Blakeson - Writer

Cardiff-based film, theatre and gig reviews, cultural ramblings, whingeing, short films, etc.

Wednesday, March 30, 2011

Submarine / Soft Hearted Scientists

It’s a measure of the extent to which children’s TV is ignored by the mainstream media that Craig Roberts and Yasmine Paige, the highly talented stars of Richard Ayoade’s beautifully wrought feature debut, Submarine, are being described in reviews as newcomers, when they’ve both been paying their dues on CBBC for years. Adapted from Joe Dunthorne’s novel, it’s a tragic-comic rites-of-passage tale focusing on not-entirely-likeable Swansea schoolboy Oliver, his pursuit of the troubled Jordana, and his attempts to save his parents’ marriage - the always excellent and deliciously awkward Sally Hawkins and Noah Taylor, neither of whom, mercifully, attempt the accent - from the tawdry attentions of hilariously tacky lifestyle guru, Paddy Considine. Taking its stylistic cue from the French New Wave, rather than the U.S. gross-out teen-movies with which it might be compared narrative-wise, its visual fussiness is entirely in tune with the central character’s self-consciousness and intellectual pretension, and Alex Turner’s lovely songs provide a welcome, sensitive counterpoint to the central theme of profoundly flawed, emotionally unintelligent masculinity. An excellent supporting cast of familiar and unfamiliar Welsh faces, too.

I was lucky enough to attend a rare performance by long-lost local heroes Soft Hearted Scientists (favourites of BBC Radio Wales’ Adam Walton) at Cardiff’s Clwb Ifor Bach a couple of days ago – dreamy, psychedelic electro-folk in the Gorki’s tradition; and we even got a free CD. Supporting was JR, aka Jemma Roper, formerly of Sammo Hung (and behind the bar at the much-missed Barfly), who offered up some characteristically quirky songs, accompanied only by a guitar. The word “pleasant” sounds almost like an insult, but it’s highly appropriate for an evening of classy, subtly experimental musicianship. Five minutes walk away, Kylie was playing, which is the only possible explanation for the relatively low attendance.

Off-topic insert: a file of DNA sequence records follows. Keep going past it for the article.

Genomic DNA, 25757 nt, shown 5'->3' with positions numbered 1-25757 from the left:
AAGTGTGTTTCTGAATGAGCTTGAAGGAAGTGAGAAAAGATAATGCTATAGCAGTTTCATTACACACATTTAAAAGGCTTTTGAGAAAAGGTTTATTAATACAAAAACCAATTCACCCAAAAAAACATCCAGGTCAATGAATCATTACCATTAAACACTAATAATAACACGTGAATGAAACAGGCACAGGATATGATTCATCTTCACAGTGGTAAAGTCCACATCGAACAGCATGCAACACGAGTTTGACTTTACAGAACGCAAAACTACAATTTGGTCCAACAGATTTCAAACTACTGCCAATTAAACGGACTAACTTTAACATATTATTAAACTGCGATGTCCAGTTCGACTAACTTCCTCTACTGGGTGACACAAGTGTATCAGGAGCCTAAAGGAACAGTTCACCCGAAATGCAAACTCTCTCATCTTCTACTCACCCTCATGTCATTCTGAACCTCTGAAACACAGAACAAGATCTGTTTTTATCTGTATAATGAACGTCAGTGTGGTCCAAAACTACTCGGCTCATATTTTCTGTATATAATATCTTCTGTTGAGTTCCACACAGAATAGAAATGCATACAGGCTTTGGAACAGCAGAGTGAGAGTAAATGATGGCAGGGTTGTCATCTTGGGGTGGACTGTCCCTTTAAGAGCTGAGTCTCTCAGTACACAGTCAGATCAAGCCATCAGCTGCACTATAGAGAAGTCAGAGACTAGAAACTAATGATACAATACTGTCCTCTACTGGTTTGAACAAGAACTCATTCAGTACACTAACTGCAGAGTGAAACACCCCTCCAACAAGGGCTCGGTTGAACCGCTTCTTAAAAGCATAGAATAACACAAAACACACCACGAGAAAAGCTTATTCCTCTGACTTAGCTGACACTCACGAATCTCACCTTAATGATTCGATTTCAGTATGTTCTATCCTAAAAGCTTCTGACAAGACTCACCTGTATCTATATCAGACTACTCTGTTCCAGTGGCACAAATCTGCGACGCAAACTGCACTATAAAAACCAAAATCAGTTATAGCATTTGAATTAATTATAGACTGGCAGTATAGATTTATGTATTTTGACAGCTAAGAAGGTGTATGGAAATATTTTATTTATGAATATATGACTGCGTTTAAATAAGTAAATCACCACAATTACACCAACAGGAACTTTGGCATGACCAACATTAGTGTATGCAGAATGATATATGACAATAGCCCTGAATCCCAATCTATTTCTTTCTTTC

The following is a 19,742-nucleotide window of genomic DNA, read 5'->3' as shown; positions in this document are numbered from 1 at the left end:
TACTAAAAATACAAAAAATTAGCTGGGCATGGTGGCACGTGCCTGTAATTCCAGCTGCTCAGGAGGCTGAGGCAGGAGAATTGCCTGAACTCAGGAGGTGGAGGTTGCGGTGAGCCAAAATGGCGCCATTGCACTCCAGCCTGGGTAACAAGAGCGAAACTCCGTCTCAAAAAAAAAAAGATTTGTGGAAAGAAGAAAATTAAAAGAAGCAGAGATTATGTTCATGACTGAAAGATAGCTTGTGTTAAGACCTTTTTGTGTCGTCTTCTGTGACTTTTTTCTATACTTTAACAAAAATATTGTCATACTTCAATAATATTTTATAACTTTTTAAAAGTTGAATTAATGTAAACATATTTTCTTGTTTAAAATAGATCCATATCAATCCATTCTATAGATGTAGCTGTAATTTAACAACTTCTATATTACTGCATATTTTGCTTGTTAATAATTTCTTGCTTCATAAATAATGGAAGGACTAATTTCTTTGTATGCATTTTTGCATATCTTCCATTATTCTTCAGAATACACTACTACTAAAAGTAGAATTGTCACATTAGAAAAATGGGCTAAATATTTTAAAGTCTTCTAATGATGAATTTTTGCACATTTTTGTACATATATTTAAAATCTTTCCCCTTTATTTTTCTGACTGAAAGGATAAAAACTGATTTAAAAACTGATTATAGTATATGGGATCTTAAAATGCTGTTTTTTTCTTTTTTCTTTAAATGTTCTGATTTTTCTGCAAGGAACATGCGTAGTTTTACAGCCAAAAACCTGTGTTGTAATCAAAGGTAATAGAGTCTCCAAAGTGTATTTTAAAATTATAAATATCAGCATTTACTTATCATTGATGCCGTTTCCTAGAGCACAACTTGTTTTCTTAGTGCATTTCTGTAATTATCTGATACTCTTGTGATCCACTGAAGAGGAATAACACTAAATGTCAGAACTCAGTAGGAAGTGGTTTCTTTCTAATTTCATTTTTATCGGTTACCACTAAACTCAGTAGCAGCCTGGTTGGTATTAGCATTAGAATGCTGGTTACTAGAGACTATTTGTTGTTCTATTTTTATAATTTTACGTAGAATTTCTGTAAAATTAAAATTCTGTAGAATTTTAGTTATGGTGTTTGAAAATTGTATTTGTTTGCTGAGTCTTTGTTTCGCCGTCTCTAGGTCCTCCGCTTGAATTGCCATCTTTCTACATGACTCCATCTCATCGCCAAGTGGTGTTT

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Tuesday, March 08, 2011

Lucid: The Writer's Space

I attended an event called The Writer’s Space, organised by Lucid (South Wales-based Simon Harris and Carys Shannon, who have a wealth of experience on both the creative and administrative side of theatre), supported both by Cardiff's Chapter Arts Centre, where it took place, and the Writers’ Guild of Great Britain. Using the Open Space format, and attended by a few dozen playwrights and other theatre professionals of varying levels of experience, the aim was to gauge the general mood in terms of optimism or pessimism about new theatre writing in Wales, and to come up with concrete proposals in order to help the community to make progress. The organisers are certainly to be congratulated for keeping things moving, ensuring that the points for debate came from the attendees themselves, and averting the general whinge-fest that these mini-conferences can degenerate into. I learnt, amongst other things:- that there is a thriving community of playwrights at Cardiff University who seem completely cut off from the rest of the scene in the city; that some new writers are nervous of their work sharing stages with new work by more experienced writers; that writers in Wales are not shy of attempting to sell themselves in London and elsewhere; and that despite the prevalence of social media and plentiful informal networks, the feeling that one is working in isolation is, perhaps inevitably, endemic. Ultimately, it’s clear that that despite the economic crisis, which will inevitably lead to a diminution in the number of opportunities for properly paid work, people will continue to write, because that’s what writers do. If what results from this event is some kind of on-line resource which will enable writers to connect with other writers (and actors, designers, directors etc.) - maybe to form networks to try and develop their work, maybe to see what opportunities are out there, maybe simply to check up on their rivals - it will have been a success.

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